U.S. looks towards forcing the Philippines to increase its conviction rate in anti human trafficking.

The U.S. wants the Philippines to increase its conviction rates of human trafficking or face a risk of aid being cut. U.S. Ambassador Harry Thomas although threatening with a downgrade under American traffic prevention standards was also keen to point out he had confidence in the new administration.

What may alarm people at least 300,000 Filipinos fall prey to this illegal activity annually. Now although Harry Thomas has stated “Clearly, the most important thing is how many convictions you have. So we’ll see,”. Knowing how the terminology is used here in the Philippines it can literally mean a car ride in definition used by PNP (as filed under the case in Bogo). Only reason I assume this is done is because it “increases arrest and convictions” for anti-trafficking although in theory they never left the country or were likely to. Which no doubt fudged the figures a bit at the same time doesn’t really look to solve the problem but maybe helps keep external funding coming in.

The American tier system is based on Tier 1 – 3 with 1 being high compliance. The Philippines has already been downgraded from 1 to 2 and now looking to drop even further to number 3 the reason being that poor impementation in 2008 and that if you stay at Tier 2 for 2 years running you automatically drop to Tier 3 unless given a waiver by the U.S. secretary of state.

Currently if the Philippines drops to tier 3 that would result in the end of non-humanitarian aid. The U.S. has played its part financially by injecting a total of $9million in support of anti-trafficking programs and organisations such as the Visayan Forum Foundation and International Justice Missions both in Manila and Cebu. At the same time is the Philippines playing ball in bringing in results? In 2010 there were 18 cases of conviction 2011 in the first 3 months the numbers have already reached 42. The question I will ask though is what is the “quality” of convictions because if its a majority of people caught in situations similar to the guy in Bogo its not really helped stem international trafficking and just been a white elephant in comparison to the results it brings compared to its cost, be interesting to see if anyone has come across that data.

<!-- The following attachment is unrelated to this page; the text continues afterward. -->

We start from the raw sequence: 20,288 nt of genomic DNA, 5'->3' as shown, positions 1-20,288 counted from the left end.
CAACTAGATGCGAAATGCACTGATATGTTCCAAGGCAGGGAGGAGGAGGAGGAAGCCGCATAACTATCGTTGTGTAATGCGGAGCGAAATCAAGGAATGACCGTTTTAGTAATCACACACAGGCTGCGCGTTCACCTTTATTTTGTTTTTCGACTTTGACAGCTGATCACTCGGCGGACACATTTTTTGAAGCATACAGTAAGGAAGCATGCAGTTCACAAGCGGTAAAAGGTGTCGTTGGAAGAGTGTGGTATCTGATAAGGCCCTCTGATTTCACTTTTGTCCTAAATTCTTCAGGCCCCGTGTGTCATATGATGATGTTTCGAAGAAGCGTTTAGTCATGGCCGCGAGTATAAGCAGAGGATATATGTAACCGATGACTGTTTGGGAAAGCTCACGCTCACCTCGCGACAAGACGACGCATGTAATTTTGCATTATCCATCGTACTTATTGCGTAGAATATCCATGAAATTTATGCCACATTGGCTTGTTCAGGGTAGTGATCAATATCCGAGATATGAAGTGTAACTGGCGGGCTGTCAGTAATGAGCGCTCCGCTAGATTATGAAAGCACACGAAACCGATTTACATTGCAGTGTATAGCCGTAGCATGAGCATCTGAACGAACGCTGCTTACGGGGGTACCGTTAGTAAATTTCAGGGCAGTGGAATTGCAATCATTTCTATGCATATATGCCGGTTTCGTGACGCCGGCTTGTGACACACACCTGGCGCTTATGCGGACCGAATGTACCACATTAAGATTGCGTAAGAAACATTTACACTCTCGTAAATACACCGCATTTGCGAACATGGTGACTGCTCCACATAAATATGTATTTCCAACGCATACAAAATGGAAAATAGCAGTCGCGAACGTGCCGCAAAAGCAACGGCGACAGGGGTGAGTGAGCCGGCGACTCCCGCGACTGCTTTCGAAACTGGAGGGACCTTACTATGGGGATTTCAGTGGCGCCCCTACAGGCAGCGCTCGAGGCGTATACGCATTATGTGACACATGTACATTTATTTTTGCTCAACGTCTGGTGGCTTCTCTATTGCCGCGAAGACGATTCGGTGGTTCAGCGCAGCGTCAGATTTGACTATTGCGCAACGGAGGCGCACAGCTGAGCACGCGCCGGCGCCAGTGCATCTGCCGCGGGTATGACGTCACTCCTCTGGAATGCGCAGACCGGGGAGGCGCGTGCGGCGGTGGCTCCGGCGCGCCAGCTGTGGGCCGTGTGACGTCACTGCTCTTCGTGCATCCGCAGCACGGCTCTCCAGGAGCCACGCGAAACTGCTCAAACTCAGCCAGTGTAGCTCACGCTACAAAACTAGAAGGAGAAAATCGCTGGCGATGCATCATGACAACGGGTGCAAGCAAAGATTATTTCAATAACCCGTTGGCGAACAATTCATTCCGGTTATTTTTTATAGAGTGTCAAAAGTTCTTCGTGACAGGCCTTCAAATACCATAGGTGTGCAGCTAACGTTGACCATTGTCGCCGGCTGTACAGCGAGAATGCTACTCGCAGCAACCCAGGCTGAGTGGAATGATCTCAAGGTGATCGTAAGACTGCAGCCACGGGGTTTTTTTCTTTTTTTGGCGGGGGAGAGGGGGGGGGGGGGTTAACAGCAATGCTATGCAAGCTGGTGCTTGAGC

Cases recorded have shown local and international trafficking with half the victims being minors trafficked into the Middle East, Malaysia and Singapore with many used for sex slaves or into forced labour.

An important factor in the data would also be to identify “who” is doing the trafficking as there seems to be pressure mainly put on Foreigners involvement yet most of the networking required would need local knowledge and easy access of being able to move large quantities of people which I doubt many Foreigners in the country actually have the ability to do.